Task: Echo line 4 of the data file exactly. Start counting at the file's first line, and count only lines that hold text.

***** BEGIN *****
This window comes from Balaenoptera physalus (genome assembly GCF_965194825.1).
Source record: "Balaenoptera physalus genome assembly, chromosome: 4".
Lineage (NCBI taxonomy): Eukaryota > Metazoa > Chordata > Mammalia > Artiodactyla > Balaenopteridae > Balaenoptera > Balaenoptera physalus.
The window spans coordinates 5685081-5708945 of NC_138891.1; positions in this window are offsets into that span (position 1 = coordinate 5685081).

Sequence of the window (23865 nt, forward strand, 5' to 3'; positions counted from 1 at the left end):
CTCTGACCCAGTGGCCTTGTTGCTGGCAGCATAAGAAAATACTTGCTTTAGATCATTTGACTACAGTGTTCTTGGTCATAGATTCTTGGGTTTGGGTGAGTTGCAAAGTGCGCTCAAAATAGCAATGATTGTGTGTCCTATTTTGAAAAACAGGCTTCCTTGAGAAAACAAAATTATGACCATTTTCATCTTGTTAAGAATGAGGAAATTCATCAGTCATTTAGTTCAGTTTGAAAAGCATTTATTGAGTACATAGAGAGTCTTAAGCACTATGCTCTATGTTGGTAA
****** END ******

The window spans coordinates 5685081-5708945 of NC_138891.1; positions in this window are offsets into that span (position 1 = coordinate 5685081).